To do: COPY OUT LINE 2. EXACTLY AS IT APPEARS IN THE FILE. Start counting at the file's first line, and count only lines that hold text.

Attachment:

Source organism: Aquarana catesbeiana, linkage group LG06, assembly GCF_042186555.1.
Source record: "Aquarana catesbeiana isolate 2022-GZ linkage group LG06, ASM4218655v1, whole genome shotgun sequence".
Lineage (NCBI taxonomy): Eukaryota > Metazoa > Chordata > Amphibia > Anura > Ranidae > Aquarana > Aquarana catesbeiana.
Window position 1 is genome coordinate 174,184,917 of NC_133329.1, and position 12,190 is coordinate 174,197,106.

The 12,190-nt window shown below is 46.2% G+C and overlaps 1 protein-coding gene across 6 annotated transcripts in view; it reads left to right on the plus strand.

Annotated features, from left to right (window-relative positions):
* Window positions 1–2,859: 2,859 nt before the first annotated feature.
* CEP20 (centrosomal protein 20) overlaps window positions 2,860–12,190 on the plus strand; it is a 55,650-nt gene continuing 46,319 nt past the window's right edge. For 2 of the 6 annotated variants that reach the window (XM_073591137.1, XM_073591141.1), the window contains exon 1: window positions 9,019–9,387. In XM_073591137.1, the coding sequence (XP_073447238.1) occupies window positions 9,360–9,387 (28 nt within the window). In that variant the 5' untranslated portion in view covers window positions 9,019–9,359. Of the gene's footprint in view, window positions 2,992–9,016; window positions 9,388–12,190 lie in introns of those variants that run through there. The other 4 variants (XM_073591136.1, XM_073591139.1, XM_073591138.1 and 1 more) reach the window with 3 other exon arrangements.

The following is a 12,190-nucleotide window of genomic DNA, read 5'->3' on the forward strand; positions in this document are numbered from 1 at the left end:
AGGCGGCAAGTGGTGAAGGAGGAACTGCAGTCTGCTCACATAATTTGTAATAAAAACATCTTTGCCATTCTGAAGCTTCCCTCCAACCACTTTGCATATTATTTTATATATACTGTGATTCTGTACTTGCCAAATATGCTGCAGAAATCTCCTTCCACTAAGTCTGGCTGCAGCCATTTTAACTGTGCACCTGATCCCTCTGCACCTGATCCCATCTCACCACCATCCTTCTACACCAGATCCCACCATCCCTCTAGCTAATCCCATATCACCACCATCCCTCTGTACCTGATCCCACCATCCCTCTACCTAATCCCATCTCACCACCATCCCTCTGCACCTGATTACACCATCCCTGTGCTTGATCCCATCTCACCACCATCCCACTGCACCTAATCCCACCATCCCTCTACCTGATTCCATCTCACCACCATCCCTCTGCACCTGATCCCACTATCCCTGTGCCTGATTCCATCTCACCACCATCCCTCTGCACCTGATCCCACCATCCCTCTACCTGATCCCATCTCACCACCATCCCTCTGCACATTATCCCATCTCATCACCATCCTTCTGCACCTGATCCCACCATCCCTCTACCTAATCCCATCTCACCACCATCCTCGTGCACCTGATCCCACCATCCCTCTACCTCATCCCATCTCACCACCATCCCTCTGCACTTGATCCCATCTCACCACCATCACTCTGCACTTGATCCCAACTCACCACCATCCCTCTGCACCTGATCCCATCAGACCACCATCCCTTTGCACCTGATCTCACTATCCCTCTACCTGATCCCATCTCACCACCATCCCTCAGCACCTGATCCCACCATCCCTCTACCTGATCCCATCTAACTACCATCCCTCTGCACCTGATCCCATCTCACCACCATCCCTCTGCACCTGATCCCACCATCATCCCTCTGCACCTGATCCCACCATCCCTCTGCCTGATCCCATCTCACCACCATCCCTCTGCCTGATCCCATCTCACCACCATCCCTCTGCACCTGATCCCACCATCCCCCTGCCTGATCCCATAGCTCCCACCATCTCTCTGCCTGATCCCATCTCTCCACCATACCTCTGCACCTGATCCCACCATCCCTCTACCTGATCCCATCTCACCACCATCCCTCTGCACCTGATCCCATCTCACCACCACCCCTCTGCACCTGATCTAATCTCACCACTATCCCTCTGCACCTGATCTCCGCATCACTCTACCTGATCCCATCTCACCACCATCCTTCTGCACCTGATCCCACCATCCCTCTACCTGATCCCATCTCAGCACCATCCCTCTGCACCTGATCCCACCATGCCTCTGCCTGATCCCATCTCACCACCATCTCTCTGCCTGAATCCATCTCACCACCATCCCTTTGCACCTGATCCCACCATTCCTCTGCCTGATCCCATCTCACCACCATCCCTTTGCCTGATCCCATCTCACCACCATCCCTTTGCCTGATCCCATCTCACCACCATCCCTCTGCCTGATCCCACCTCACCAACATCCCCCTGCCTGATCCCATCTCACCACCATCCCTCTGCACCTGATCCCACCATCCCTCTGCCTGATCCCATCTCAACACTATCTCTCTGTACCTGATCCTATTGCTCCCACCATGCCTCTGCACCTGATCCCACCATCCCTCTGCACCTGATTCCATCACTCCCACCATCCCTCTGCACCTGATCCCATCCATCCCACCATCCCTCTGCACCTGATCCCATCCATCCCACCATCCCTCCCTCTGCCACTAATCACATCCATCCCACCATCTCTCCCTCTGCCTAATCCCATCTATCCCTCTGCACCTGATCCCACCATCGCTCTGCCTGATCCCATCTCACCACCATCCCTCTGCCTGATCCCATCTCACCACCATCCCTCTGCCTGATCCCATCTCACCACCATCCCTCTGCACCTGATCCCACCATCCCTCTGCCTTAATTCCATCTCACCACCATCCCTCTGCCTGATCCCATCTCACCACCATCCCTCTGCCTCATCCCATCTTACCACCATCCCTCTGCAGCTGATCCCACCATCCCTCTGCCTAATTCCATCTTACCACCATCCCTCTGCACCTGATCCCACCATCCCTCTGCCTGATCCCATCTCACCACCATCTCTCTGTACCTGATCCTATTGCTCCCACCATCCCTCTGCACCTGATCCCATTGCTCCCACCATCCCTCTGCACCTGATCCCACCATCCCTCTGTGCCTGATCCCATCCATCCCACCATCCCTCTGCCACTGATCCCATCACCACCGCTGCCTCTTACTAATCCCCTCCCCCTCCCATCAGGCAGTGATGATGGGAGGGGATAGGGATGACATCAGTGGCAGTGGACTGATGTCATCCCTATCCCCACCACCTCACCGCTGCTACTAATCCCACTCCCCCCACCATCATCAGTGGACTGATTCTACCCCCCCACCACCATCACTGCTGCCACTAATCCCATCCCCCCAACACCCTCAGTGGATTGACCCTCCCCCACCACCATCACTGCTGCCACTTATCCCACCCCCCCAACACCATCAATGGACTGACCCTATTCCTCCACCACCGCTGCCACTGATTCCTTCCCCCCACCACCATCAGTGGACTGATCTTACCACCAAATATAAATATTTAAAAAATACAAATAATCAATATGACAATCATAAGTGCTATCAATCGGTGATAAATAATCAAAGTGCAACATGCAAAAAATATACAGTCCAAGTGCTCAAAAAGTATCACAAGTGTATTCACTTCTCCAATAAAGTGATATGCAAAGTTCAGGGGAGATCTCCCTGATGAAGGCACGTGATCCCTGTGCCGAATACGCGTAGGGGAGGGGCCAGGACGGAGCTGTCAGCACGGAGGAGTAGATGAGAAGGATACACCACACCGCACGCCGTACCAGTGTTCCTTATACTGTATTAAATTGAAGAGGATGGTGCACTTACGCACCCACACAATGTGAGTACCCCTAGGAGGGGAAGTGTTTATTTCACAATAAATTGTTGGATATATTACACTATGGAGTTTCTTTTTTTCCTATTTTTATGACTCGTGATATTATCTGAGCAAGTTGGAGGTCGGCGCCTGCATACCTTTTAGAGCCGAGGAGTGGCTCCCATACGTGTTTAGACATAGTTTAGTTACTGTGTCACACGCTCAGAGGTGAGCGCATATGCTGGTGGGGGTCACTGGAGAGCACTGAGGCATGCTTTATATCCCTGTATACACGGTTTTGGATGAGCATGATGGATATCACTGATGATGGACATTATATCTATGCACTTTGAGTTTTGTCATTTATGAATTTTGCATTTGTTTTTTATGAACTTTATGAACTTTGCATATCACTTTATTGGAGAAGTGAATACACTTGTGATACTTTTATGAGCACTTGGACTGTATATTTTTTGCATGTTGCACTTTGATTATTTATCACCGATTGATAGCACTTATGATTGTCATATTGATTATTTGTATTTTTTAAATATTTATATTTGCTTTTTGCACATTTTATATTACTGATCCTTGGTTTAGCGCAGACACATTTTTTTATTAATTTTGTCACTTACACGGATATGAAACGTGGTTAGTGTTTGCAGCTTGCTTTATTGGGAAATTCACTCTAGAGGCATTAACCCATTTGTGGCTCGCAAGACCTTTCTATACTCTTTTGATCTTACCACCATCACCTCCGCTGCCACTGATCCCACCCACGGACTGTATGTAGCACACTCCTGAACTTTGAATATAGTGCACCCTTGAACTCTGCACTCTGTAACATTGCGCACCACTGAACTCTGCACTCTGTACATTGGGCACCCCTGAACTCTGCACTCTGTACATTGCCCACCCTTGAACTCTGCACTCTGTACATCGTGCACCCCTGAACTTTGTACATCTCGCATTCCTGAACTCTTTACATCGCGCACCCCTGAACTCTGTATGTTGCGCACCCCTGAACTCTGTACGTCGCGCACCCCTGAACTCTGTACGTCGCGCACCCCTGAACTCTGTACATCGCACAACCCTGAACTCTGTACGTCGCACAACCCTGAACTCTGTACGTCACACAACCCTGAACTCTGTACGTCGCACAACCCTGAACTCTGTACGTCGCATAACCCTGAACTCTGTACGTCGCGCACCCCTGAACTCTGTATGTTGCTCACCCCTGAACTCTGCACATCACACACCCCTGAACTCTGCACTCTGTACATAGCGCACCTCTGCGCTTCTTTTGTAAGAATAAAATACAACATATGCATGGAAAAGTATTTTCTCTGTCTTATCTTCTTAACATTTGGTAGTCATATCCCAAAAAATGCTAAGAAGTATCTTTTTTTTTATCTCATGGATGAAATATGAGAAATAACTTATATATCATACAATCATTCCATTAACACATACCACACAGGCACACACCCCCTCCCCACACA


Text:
Source record: "Aquarana catesbeiana isolate 2022-GZ linkage group LG06, ASM4218655v1, whole genome shotgun sequence".